Peggy Siegal Vs. Andrew Saffir: Who Throws the Best New York Parties?
The Hollywood Reporter -- This story first appeared in the April 26 issue of The Hollywood Reporter magazine.
On the night of April 2, a competition played out between two of New York's top buzzmakers: Peggy Siegal of The Peggy Siegal Co. and Andrew Saffir, founder of marketing company The Cinema Society &mdash a rival pair of movie premiere strategists who provide a vital link between NYC's chattering classes and studio execs who need their Manhattan rollouts teeming with boldface names.
At the post premiere party for Fox Searchlight's Trance, director Danny Boyle huddled under a heat lamp on the deck of a Tribeca penthouse while his ex, Rosario Dawson, and Girls star Zosia Mamet ate pizza downstairs. Uptown at the Time Warner Center, at the launch of HBO's docuseries Vice, the cable network's CEO, Richard Plepler, navigated a phalanx of media elite including 60 Minutes' Steve Kroft.
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For nearly a decade, Saffir (who put on the Trance premiere) and Siegal (who did Vice) have squared off for their share of dollars spent to promote films in New York. Both consultants wrangle guest lists of coveted tastemakers for highly targeted early-buzz screenings and premieres (and both have been hired for THR events). Each brings a different crowd: The brash, spiky-haired Siegal, a 30-year vet, is known for her media connections &mdash picture the lunchtime crowd at Michael's &mdash and relationships with Academy voters. By contrast, the preppy, genial Saffir, a former Ralph Lauren vp who started his business nine years ago, can be counted on to draw a more flashy and hip young mix of celeb- rities, artists and fashion types sprinkled with heavy hitters. “If you have an Andrew event, you are in every gossip page, web coverage, Entertainment Tonight,” says Sony Pictures Classics co-head Tom Bernard. “He delivers the people the media wants to photograph that week.”
The pair's allure to movie studios is their ability to reach a cross-section of influencers quite different from the swarm of agents and producers at L.A. premieres. Because New York isn't a one-industry town, according to Bernard, “it's hard to fill a room with the right mix of people. That's what Peggy and Andrew do so well.” Landing a media bigwig who rarely attends screenings also can reel in press way beyond party coverage, as when Brian Williams' attendance at a Siegal event led to an NBC Nightly News segment on Good Night, and Good Luck.
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Both frequently throw special screenings for which they bring in sponsors, significantly reducing studio costs. One film marketer says Saffir is especially good at this, with his fee sometimes paid by brands: “Filmmakers always want a premiere, and often the studios don't want to spend the money. With Andrew, it's a turn-key event. It doesn't cost you any money.” Sponsorships rarely give more than $100,000 and special screenings are rarely lavish, often $25,000 afterparty affairs with a light nosh and open bar. The consultants' fees usually run from about $15,000 to $25,000 an event.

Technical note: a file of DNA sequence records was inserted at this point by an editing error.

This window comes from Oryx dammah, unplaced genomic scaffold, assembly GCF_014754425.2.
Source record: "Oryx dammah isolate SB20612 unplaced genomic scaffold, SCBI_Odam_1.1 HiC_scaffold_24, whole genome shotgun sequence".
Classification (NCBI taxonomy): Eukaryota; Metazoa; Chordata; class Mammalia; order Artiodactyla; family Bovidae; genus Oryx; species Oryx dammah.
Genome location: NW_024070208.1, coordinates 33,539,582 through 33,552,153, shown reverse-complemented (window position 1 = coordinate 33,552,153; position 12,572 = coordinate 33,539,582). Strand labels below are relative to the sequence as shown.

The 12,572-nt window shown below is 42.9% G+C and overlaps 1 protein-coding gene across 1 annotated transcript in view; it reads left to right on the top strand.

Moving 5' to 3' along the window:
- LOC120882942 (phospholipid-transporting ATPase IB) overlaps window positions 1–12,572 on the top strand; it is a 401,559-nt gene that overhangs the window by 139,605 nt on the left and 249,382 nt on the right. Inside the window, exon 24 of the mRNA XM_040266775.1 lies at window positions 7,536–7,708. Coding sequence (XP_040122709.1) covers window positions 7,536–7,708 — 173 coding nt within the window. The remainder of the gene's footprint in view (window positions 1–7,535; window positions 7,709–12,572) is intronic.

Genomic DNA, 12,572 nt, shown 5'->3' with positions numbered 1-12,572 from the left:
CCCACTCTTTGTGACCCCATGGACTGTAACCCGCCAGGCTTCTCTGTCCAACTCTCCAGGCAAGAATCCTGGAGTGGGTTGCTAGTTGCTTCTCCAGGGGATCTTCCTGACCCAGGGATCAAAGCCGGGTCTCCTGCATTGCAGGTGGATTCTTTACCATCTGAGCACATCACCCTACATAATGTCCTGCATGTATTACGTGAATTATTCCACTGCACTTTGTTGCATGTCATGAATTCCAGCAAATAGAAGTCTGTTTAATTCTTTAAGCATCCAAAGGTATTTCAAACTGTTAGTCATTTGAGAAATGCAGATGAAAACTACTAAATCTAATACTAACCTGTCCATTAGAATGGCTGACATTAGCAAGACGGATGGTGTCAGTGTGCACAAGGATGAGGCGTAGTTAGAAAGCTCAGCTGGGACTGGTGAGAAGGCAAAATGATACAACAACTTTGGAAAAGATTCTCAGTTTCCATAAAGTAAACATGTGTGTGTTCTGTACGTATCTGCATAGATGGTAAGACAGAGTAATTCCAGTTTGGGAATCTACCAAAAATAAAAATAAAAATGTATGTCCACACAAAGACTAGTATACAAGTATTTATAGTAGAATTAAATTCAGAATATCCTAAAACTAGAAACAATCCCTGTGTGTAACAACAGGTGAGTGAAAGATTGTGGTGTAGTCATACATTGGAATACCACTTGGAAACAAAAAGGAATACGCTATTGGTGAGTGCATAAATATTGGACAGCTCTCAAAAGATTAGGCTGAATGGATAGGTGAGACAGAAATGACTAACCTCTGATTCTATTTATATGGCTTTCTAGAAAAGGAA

Academy events largely ban sponsors, giving an awards-season edge to Siegal. And with about 700 of the 5,800 Academy members living in the city, New York has become an increasingly important stage for campaigns. During the most recent Oscar run-up, Siegal put together events for Argo and Les Miserables, including an intimate bash at financier Jay Sugarman's Central Park West penthouse at which Hugh Jackman and Anne Hathaway belted out show tunes and Christmas carols. “If you hire Peggy for a movie, she will make sure the Academy sees it,” says Bernard.
HBO also eschews sponsors and typically opts for Siegal. “All these tastemaker screenings that are now de rigueur across our industry began in Peggy's imagination 20 years ago,” says Plepler. “She was first and she's still the best.” It's an ill-kept secret that, after years of fighting for the same events, there's little love lost between Saffir and Siegal; they purportedly never speak. Still, no marketer of any weight has come along to challenge them, and with studios having scaled back on East Coast publicity departments in recent years, the industry's reliance on them is likely to continue. Says Bernard, “You go to a premiere at the Ziegfeld and you see a thousand people there, and you wonder, &lsquoHow the hell did those people get here?' ”
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